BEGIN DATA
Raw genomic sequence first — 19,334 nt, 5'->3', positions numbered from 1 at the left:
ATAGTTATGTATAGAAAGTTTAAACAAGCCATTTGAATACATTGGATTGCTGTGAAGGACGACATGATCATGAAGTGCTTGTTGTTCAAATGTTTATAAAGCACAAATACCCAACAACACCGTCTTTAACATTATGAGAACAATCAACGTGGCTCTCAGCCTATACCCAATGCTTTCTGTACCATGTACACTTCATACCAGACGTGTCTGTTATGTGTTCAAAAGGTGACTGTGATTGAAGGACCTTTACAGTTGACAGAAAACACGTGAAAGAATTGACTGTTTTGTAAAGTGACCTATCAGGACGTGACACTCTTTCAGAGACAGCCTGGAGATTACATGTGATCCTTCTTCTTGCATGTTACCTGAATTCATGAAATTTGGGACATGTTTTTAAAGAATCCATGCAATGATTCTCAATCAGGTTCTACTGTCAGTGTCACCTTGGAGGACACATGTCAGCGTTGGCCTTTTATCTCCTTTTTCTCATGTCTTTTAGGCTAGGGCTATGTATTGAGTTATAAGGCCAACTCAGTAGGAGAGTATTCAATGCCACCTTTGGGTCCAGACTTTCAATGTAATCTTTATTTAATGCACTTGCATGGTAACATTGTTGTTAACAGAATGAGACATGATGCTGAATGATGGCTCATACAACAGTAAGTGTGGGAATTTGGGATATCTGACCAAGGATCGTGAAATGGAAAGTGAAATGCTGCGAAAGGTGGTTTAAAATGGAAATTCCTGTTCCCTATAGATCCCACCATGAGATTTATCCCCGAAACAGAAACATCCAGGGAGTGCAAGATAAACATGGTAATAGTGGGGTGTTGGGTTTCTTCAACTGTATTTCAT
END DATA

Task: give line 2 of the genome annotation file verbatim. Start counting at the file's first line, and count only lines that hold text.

ATAGTTATGTATAGAAAGTTTAAACAAGCCATTTGAATACATTGGATTGCTGTGAAGGACGACATGATCATGAAGTGCTTGTTGTTCAAATGTTTATAAAGCACAAATACCCAACAACACCGTCTTTAACATTATGAGAACAATCAACGTGGCTCTCAGCCTATACCCAATGCTTTCTGTACCATGTACACTTCATACCAGACGTGTCTGTTATGTGTTCAAAAGGTGACTGTGATTGAAGGACCTTTACAGTTGACAGAAAACACGTGAAAGAATTGACTGTTTTGTAAAGTGACCTATCAGGACGTGACACTCTTTCAGAGACAGCCTGGAGATTACATGTGATCCTTCTTCTTGCATGTTACCTGAATTCATGAAATTTGGGACATGTTTTTAAAGAATCCATGCAATGATTCTCAATCAGGTTCTACTGTCAGTGTCACCTTGGAGGACACATGTCAGCGTTGGCCTTTTATCTCCTTTTTCTCATGTCTTTTAGGCTAGGGCTATGTATTGAGTTATAAGGCCAACTCAGTAGGAGAGTATTCAATGCCACCTTTGGGTCCAGACTTTCAATGTAATCTTTATTTAATGCACTTGCATGGTAACATTGTTGTTAACAGAATGAGACATGATGCTGAATGATGGCTCATACAACAGTAAGTGTGGGAATTTGGGATATCTGACCAAGGATCGTGAAATGGAAAGTGAAATGCTGCGAAAGGTGGTTTAAAATGGAAATTCCTGTTCCCTATAGATCCCACCATGAGATTTATCCCCGAAACAGAAACATCCAGGGAGTGCAAGATAAACATGGTAATAGTGGGGTGTTGGGTTTCTTCAACTGTATTTCAT